Recovery of Carbon and Nutrient Pools in a Northern Forested Wetland
Eleven years after harvesting a wetland forest in the Upper Peninsula of Michigan, we went back to measure the change in above- and below-ground carbon and nutrient pools to explore effects of forest management. The original stand of black spruce (Picea mariana), jack pine (Pinus banksiana) and tamarack (Larix laricina) was whole-tree harvested, and three post-harvest treatments (disk trenching, bedding, and none) were randomly assigned to three Latin square blocks (n = 9). Nine control plots were also established in an adjoining uncut stand. At the time of harvest, carbon and nutrients were measured in three strata of above-ground vegetation, woody debris, roots, forest floor, and mineral soil to a depth of 1.5 m.
When we measured again 11 years after harvest, soil nutrient pools were similar among the three site preparation treatments and the uncut stand. However, there were differences in ecosystem-level nutrient pools because of differences in live biomass. Coarse roots comprised approximately 30 percent of the tree biomass carbon in the cut stands and 18 percent in the uncut stand. These are the only reported findings on long-term effects of harvesting and site preparation on this particular type of forested wetland, and the results illustrate the importance of understanding the ecohydrology and nutrient dynamics of the wetland forest. This wetland type appears less sensitive to disturbance than upland sites, and is capable of sustained productivity under these silvicultural treatments.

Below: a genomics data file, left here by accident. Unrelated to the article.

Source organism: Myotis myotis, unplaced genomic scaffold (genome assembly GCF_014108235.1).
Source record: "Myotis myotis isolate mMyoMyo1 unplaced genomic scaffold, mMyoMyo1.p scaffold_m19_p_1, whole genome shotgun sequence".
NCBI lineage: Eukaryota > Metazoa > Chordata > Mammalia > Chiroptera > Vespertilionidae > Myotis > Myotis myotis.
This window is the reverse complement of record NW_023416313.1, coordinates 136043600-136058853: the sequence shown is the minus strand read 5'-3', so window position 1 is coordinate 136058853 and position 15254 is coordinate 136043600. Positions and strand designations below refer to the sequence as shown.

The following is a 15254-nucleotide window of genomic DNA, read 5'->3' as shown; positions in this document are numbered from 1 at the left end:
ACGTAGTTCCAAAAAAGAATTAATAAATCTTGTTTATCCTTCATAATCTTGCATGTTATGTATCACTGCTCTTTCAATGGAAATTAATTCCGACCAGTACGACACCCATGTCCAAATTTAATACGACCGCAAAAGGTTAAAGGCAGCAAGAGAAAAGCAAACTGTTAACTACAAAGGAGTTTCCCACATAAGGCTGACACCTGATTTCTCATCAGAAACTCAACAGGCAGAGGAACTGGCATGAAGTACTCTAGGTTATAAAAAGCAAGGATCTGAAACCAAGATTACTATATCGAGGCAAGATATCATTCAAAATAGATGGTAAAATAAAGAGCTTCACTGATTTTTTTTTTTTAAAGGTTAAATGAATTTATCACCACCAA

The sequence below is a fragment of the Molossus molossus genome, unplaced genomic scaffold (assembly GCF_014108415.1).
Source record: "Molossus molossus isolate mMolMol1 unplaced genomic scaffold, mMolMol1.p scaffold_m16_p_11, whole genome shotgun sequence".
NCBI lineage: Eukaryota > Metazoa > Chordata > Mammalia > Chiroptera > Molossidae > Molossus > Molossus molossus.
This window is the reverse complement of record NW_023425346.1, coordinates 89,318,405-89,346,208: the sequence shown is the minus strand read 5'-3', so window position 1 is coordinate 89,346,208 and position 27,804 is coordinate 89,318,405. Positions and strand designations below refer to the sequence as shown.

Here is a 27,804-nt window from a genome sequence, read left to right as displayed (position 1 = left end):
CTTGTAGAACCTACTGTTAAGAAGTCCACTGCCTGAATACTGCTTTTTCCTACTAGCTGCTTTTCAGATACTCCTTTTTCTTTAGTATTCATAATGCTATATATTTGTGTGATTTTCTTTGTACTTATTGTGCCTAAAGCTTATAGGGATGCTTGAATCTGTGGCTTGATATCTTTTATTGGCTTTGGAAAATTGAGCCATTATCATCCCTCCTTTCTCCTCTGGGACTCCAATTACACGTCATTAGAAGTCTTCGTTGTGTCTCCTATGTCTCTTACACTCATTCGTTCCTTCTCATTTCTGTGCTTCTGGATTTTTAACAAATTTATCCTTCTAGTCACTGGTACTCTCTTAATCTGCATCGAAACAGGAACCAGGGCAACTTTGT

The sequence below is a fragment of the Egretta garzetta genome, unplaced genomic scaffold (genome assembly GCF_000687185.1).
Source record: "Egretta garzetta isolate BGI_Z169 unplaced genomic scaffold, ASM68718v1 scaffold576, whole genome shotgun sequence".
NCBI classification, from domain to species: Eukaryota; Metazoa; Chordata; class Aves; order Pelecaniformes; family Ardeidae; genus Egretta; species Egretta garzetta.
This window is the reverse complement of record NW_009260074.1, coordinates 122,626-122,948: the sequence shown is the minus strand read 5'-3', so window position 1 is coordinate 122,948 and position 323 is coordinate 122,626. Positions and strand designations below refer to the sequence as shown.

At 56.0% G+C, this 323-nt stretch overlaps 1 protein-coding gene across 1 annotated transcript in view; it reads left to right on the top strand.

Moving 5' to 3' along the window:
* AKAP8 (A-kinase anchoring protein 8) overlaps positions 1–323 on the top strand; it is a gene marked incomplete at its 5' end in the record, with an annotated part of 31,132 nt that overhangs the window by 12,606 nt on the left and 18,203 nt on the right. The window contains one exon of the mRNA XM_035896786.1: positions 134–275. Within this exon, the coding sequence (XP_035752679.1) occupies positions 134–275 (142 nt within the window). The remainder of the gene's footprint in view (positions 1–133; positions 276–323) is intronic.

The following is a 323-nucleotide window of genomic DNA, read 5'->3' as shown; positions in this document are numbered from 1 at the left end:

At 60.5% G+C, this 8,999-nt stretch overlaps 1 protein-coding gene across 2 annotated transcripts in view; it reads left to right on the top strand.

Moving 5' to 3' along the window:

Forest Service Partners